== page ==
Did you do it or did your brain do it?
Should neuroscience be given the authority to make a change in a legal sentence? Or should law and science be kept separate?
by Alice Alcaras
Should neuroscience be given the authority to make a change in a legal sentence? Or should law and science be kept separate? This is where the trilemma lies. We will explore the different points of view regarding neuroscience being used in courts of law and the consequences this would bring.
In Italy (2009), a woman was pleaded guilty of murdering her sister, setting fire to her corpse, and attempting to murder her parents. She was given a life sentence, until 2 years later, the legal judge decided to change her sentence to “only” 20 years after taking into consideration some new evidence from her genetics and brain scans. This is an example of a case where neuroscience has been used in legal courts.
Many studies have been conducted in neuroscience/neuropsychology about this subject, and the results show that there are different developments of brain areas that affect how we behave. For example, according to these studies, delayed development of the prefrontal cortex can lead to bad decision making, low emotion regulation, and higher impulsivity.
All in all, is it fair to use this type of evidence to decrease a life sentence?
Neuroscience should not be used in courts.
This side of the argument believes that even though there have been studies that show some brain evidence linked to behaviour, legal judges should not base their decisions on them.
Neuroscience has provided evidence on this matter, however, part of neuroscience is psychology, which is a big grey area. What this means is that in psychology, there is no right or wrong. Nothing is for certain—studies are in continuous development and it is a science that keeps evolving. Therefore, we cannot use the evidence to define what is “right”. There are many factors that need to be taken into consideration, and for these reasons, neuroscience should not be used to make legal judgments.
Neuroscience and law are also completely different subjects. Law bases itself on solid facts, while neuroscience is about interpretation of evidence with many variables. How can a judge possibly decide on a verdict based on two completely different views? Moreover, neuroscience has not yet found enough evidence to claim that theories of biological traits and behaviour are causally linked and not just associated. In other words, neuroscience can only give probabilities and law cannot base itself on chances and on the general population as it needs evidence about the individual standing in front of the court.
Neuroscience should be used in courts.
On the other hand, there is the argument that asks why someone should be punished if they are shown to have brain deficits or difficulties. Why should we punish an individual for a disability he or she has?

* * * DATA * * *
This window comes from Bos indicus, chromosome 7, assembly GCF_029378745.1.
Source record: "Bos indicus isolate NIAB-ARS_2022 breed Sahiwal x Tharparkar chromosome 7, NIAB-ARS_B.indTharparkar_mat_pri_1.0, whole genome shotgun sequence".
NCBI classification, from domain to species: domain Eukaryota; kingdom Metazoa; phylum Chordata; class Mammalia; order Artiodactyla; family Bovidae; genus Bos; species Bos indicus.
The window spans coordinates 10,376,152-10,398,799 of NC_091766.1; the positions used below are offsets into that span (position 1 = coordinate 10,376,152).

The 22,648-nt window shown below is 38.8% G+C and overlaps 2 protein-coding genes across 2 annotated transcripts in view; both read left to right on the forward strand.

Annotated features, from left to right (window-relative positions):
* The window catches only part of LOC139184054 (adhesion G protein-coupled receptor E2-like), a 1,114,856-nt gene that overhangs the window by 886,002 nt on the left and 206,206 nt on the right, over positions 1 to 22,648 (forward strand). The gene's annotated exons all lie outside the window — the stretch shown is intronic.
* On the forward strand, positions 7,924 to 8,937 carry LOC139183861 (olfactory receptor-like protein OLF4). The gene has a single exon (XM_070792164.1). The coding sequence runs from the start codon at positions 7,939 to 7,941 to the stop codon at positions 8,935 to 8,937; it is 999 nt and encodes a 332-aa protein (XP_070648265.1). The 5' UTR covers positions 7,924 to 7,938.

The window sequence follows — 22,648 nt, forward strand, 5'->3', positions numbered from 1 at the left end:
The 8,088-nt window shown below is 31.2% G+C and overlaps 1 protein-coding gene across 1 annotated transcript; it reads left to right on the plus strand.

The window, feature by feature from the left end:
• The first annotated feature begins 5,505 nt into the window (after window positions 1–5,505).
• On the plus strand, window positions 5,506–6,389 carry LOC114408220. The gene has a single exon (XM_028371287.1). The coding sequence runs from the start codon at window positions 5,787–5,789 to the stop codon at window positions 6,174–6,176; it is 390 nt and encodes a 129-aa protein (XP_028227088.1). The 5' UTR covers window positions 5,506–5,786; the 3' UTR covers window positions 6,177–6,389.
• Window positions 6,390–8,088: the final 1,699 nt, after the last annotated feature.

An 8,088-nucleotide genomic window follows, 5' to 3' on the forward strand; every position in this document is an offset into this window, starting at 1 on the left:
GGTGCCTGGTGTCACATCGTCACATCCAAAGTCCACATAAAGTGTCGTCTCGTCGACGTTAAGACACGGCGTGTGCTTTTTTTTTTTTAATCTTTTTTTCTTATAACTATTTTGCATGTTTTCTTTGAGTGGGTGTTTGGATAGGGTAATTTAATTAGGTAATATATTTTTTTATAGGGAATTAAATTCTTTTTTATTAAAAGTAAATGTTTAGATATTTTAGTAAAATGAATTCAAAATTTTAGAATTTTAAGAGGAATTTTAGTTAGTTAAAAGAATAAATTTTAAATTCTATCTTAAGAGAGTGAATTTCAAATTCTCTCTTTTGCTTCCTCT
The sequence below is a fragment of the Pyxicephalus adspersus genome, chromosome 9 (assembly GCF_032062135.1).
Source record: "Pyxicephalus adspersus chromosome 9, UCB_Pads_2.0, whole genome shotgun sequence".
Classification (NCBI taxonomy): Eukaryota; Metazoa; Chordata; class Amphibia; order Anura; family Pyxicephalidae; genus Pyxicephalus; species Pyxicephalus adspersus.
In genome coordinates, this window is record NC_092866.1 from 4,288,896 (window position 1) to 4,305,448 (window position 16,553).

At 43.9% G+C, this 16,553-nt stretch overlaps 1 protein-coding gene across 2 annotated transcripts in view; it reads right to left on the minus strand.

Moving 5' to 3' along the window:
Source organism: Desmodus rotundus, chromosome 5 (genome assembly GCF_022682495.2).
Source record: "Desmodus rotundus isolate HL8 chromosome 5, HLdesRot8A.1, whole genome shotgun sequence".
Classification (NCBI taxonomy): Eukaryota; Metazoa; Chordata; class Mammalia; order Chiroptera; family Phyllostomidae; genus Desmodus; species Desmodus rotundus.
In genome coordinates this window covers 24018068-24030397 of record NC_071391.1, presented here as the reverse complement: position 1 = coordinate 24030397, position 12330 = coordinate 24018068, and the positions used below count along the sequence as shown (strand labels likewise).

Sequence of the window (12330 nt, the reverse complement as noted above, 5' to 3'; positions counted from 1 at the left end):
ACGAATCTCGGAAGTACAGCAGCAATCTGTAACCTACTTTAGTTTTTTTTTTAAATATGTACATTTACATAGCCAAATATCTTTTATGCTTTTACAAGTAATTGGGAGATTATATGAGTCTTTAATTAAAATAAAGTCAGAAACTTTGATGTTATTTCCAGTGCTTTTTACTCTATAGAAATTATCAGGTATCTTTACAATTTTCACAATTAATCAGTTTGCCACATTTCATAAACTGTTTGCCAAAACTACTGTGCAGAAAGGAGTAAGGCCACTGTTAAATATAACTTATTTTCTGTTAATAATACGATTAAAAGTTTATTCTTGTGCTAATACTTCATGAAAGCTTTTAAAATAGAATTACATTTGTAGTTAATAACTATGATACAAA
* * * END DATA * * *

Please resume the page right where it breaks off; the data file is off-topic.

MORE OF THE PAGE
The idea is that if an individual is found to have abnormal behaviour and further research shows that he or she actually has brain impairments, then the sentence should be different from that of an individual who is completely healthy and has committed a crime entirely by free will. Here, the individual did not have free choice—he or she did not choose to have a disorder that made him act more violently. Therefore, as the judge in the previously stated case did, individuals should still be held partly responsible for their actions, but their impairments should be taken into consideration as well.
In addition, figuring out if a person has neurological problems can help treat them in a more suitable manner. Punishment may not be the best way; a long therapy might be more beneficial. Furthermore, recognising the impairments of the offender might help understanding the victim’s as well.
The middle stance.
Neuroscience should be taken into consideration when making decisions in courts. However, this does not mean that they should be the only thing the decision is based on. Law and psychology often treat the same topics, however, they are too different to result in a common answer. Neuroscience can use evidence to analyze a specific issue, which should be given to the judge and the jury to formulate their verdict. Some may think that psychological disorders or deficits cannot be blamed for someone’s behaviour, and the individual needs to take responsibility for their actions. And, the consequences can change based on the gravity of the problem and the criminal act.
A balance is what would be best. One solution for example could be having a psychologist in court so that the judges can have a professional view on the issue, without them having to make uniformed decisions. Another solution could be teaching lawyers neuroscience, so they will be able to make informed decisions; psychologists could also be taught law.. This way, the two different subjects could be met with a reciprocal understanding and could work better together in forming better conclusions.